The Real History of the Crusades, Part 1: Muhammad and the Founding of Islam

Alongside the Galileo affair and “the” inquisition, the Crusades are part of the trinity (pun intended) of oft-cited condemnations of Christianity and its history. And yet, with the Galileo affair and “the” inquisition, the Crusades are one of the most misunderstand occurrences in Christian and Western history. A significant cause of this erroneous comprehension involves ignorance of the historical person of Muhammad and the actual history of Islam’s ascendancy; most individuals, including historians, are unaware (some perhaps deliberately so) of the historical context in which Pope Urban II felt the need to call upon the knights of Europe to make armed pilgrimage to the Holy Land (subsequent articles will address this further: “crusade” is a modern term – no one, even Muslims, knew these pilgrimages as crusades). This article presents the history of Muhammad and Islam, in summary, and lays the groundwork for a significant aspect of the historical context of the council of Clermont in 1095, when Urban II initiated what is known today as the First Crusade.
Pope Emeritus Benedict caught much grief in 2006 when he cited the fourteenth century Byzantine Emperor Manuel II Palaeologus at a University of Regensburg lecture and asked his audience,
Benedict’s purpose was not defamatory, as many took it, but instead to address the superficial dichotomy between faith and reason. Faith and reason need each other as paths to truth. He proceeded to explain this is an essential component of Christian belief, because the God who revealed himself (i.e., faith) is also the author of the universe and the human capacity to grasp this natural order (i.e., reason). Ergo, God is reasonable and to act contrary to reason is to act contrary to God. It is this uniquely Judeo-Christian logic that presented humanity with “unalienable rights,” limited governments, free markets, science, medicine, technology, and so forth.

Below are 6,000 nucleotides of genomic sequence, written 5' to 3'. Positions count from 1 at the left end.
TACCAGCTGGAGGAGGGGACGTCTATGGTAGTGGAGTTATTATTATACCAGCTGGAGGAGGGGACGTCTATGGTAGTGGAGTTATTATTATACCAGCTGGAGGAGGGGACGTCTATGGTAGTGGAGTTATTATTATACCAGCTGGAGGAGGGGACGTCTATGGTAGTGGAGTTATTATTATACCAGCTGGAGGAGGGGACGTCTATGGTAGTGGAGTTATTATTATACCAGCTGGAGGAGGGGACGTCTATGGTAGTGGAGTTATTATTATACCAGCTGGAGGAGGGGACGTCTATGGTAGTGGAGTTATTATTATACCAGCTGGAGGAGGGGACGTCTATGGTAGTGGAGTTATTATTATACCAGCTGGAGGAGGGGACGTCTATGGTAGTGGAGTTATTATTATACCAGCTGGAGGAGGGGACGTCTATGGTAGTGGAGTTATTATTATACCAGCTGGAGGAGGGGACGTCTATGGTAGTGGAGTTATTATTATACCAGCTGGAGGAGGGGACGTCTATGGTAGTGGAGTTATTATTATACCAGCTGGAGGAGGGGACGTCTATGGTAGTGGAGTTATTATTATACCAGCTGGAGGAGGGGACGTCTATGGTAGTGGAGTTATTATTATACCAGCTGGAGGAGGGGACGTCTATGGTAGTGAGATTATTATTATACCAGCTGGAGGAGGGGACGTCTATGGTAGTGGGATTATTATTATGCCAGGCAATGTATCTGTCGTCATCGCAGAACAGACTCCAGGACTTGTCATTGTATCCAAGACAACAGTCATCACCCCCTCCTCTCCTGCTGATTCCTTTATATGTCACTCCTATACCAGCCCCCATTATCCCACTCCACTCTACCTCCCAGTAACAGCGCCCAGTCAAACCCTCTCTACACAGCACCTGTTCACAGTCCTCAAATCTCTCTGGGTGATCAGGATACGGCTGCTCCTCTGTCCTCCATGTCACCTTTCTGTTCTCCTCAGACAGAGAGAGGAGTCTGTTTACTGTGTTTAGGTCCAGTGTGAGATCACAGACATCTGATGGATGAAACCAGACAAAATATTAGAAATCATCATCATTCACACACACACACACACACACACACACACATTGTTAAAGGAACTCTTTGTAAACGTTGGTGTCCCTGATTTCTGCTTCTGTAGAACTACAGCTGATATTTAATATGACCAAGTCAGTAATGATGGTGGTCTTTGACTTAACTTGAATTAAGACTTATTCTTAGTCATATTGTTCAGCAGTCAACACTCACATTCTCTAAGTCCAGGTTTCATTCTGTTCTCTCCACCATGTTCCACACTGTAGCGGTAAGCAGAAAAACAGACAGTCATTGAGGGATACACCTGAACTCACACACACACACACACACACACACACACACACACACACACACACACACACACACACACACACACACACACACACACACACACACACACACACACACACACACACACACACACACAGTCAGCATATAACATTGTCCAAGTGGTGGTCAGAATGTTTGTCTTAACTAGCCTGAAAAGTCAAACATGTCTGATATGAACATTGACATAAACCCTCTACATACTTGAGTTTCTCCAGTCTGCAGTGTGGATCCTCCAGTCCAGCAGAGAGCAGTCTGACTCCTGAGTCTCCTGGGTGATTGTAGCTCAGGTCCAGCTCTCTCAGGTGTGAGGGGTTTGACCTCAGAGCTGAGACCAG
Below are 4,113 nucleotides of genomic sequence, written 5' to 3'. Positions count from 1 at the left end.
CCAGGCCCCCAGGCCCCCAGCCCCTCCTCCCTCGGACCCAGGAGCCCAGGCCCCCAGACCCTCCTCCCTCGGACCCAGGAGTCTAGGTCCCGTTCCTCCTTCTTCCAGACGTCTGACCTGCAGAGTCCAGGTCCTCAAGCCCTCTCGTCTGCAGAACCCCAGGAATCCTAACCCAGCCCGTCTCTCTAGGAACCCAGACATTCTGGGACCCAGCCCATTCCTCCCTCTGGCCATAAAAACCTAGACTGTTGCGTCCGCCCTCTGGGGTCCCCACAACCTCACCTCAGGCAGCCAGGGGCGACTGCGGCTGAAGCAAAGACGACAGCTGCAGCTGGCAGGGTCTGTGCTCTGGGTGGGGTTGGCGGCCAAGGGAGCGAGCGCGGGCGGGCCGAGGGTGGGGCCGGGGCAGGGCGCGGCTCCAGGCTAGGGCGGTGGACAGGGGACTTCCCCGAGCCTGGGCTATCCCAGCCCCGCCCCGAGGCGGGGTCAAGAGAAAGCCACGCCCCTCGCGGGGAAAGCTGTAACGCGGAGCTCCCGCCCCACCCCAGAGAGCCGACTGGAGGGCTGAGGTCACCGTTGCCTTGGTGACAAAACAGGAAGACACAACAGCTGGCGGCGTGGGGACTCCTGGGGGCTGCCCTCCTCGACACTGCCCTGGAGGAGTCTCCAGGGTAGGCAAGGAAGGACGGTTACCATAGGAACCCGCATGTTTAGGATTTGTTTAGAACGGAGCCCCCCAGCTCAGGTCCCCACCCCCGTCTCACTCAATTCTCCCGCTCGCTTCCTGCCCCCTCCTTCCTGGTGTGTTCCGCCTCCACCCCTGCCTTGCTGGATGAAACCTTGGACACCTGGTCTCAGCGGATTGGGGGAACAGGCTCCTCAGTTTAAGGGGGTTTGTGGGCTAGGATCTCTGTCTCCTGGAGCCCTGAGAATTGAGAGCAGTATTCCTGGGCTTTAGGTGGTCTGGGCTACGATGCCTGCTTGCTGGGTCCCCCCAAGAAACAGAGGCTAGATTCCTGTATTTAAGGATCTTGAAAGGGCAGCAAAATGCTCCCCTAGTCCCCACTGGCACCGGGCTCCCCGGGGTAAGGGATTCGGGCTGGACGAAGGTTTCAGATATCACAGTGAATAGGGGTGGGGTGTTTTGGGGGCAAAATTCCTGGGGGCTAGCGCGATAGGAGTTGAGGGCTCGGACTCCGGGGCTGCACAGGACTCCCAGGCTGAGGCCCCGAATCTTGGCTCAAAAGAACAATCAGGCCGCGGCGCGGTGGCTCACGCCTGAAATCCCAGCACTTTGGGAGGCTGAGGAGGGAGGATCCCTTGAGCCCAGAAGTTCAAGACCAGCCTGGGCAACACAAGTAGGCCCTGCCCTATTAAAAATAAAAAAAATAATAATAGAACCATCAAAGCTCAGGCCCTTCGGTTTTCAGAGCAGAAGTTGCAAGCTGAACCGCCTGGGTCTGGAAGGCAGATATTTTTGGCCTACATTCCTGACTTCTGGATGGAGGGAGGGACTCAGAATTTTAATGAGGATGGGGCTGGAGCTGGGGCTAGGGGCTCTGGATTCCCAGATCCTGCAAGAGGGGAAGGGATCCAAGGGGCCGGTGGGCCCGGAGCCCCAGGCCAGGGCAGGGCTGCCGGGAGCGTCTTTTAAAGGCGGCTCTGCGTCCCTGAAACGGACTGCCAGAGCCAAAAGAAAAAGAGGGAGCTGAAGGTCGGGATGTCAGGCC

The Pope Emeritus then juxtaposed Christianity with Islam by inquiring if Islam has a similar understanding of God. Does Islam have the equivalent of the Divine Logos found in the Gospel of John (“In the beginning was the Word.”)? In short, the answer is no: according to Islam, God (Allah) is not bound by a reason accessible to human beings. And therein is the root cause of what is known as the Crusades.
Muhammad was born around the year 570 in Mecca, which is present-day Saudi Arabia. His father had died prior to his birth and his mother died while he was very young. It would be his grandfather and later an uncle who would raise him.
Once Muhammad had grown into young adulthood, he worked for a rich widow (Khadīja) who was involved in caravan trade goods. Later, when he was 25 years old and she 40, the two would marry. This would be the first of Muhammad’s many wives.
The first forty years or so of Muhammad’s life were typical for someone of his background. This changed in the year 610 when he retreated into the mountains.
Muhammad recounted the angel Gabriel visited him in a cave (today known as “The Mountain of Light” and located in the Hejaz region of Saudi Arabia) and tasked him with spreading an allegedly divine message (if Muhammad truly did experience something mystical, the details sound more demonic than heavenly when one examines them). Ostensibly, the message revolved around ensuring humanity knew the one God, Allah. This may seem odd to those living in 2015 looking back at the year 610 and thinking people had six hundred years of Christianity and thousands of years of Judaism by that point and would have no further need of monotheistic agitation; however, Arabia (the Middle East) was a hotspot of paganism in the time of Muhammad, so a mystical message demanding the spread of knowledge of Allah is not as irrelevant as it appears.
Muhammad began preaching in his birthplace of Mecca. It revolved around five core tenents: believe in one God, Allah; implore from Allah forgiveness of sins; pray the prescribed prayer twice a day; refrain from adultery; and abandon the Arabic custom of burying newborn girls alive. He expanded on these tenents by adding what can be called social justice components: care for the widow, the orphan, and the poor through detachment from riches. The fine print to this, though, was that Muhammad was the prophet explicitly chosen by Allah to propagate to humanity the “ultimate revelation,” which had been transmitted to him via the Archangel Gabriel.